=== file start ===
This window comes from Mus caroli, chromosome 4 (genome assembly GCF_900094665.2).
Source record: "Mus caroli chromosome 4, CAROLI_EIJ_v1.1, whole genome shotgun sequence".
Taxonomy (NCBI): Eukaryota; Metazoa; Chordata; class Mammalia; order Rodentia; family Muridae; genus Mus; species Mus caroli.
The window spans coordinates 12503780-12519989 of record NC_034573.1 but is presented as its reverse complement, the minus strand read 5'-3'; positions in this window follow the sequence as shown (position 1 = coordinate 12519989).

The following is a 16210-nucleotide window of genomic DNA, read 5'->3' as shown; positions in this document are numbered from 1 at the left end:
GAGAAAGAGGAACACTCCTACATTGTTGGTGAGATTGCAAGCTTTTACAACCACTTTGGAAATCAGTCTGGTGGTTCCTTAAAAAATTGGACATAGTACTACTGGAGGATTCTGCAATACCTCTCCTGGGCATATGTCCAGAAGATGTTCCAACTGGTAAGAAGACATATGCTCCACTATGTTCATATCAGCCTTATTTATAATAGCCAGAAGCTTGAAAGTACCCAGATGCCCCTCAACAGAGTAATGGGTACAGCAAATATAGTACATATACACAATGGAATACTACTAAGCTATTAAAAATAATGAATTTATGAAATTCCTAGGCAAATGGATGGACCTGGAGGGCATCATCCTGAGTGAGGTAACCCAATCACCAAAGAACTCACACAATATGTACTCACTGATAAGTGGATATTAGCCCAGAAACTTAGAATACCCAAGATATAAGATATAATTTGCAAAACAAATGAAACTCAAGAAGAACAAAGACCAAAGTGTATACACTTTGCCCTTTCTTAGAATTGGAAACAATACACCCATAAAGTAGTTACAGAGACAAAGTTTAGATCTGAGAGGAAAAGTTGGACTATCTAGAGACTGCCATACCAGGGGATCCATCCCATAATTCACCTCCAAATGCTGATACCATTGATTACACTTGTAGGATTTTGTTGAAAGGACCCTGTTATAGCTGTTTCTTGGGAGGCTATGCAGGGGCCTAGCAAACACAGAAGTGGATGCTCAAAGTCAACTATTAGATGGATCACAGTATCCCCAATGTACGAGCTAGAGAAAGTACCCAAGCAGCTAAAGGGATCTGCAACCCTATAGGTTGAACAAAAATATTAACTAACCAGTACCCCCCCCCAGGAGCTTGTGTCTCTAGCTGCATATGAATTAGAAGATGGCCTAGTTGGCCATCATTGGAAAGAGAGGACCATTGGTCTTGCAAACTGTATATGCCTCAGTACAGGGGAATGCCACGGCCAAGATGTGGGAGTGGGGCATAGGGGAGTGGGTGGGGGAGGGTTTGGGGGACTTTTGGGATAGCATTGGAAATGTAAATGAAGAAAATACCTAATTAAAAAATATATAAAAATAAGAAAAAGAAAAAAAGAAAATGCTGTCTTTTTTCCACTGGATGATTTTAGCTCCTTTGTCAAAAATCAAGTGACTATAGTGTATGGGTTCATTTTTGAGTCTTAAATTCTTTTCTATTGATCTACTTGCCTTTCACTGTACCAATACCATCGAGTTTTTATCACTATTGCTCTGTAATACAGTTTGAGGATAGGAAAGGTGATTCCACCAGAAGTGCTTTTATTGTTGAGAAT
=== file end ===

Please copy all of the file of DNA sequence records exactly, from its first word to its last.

This window comes from Mus caroli, chromosome 4 (genome assembly GCF_900094665.2).
Source record: "Mus caroli chromosome 4, CAROLI_EIJ_v1.1, whole genome shotgun sequence".
Taxonomy (NCBI): Eukaryota; Metazoa; Chordata; class Mammalia; order Rodentia; family Muridae; genus Mus; species Mus caroli.
The window spans coordinates 12503780-12519989 of record NC_034573.1 but is presented as its reverse complement, the minus strand read 5'-3'; positions in this window follow the sequence as shown (position 1 = coordinate 12519989).

The following is a 16210-nucleotide window of genomic DNA, read 5'->3' as shown; positions in this document are numbered from 1 at the left end:
GAGAAAGAGGAACACTCCTACATTGTTGGTGAGATTGCAAGCTTTTACAACCACTTTGGAAATCAGTCTGGTGGTTCCTTAAAAAATTGGACATAGTACTACTGGAGGATTCTGCAATACCTCTCCTGGGCATATGTCCAGAAGATGTTCCAACTGGTAAGAAGACATATGCTCCACTATGTTCATATCAGCCTTATTTATAATAGCCAGAAGCTTGAAAGTACCCAGATGCCCCTCAACAGAGTAATGGGTACAGCAAATATAGTACATATACACAATGGAATACTACTAAGCTATTAAAAATAATGAATTTATGAAATTCCTAGGCAAATGGATGGACCTGGAGGGCATCATCCTGAGTGAGGTAACCCAATCACCAAAGAACTCACACAATATGTACTCACTGATAAGTGGATATTAGCCCAGAAACTTAGAATACCCAAGATATAAGATATAATTTGCAAAACAAATGAAACTCAAGAAGAACAAAGACCAAAGTGTATACACTTTGCCCTTTCTTAGAATTGGAAACAATACACCCATAAAGTAGTTACAGAGACAAAGTTTAGATCTGAGAGGAAAAGTTGGACTATCTAGAGACTGCCATACCAGGGGATCCATCCCATAATTCACCTCCAAATGCTGATACCATTGATTACACTTGTAGGATTTTGTTGAAAGGACCCTGTTATAGCTGTTTCTTGGGAGGCTATGCAGGGGCCTAGCAAACACAGAAGTGGATGCTCAAAGTCAACTATTAGATGGATCACAGTATCCCCAATGTACGAGCTAGAGAAAGTACCCAAGCAGCTAAAGGGATCTGCAACCCTATAGGTTGAACAAAAATATTAACTAACCAGTACCCCCCCCCAGGAGCTTGTGTCTCTAGCTGCATATGAATTAGAAGATGGCCTAGTTGGCCATCATTGGAAAGAGAGGACCATTGGTCTTGCAAACTGTATATGCCTCAGTACAGGGGAATGCCACGGCCAAGATGTGGGAGTGGGGCATAGGGGAGTGGGTGGGGGAGGGTTTGGGGGACTTTTGGGATAGCATTGGAAATGTAAATGAAGAAAATACCTAATTAAAAAATATATAAAAATAAGAAAAAGAAAAAAAGAAAATGCTGTCTTTTTTCCACTGGATGATTTTAGCTCCTTTGTCAAAAATCAAGTGACTATAGTGTATGGGTTCATTTTTGAGTCTTAAATTCTTTTCTATTGATCTACTTGCCTTTCACTGTACCAATACCATCGAGTTTTTATCACTATTGCTCTGTAATACAGTTTGAGGATAGGAAAGGTGATTCCACCAGAAGTGCTTTTATTGTTGAGAAT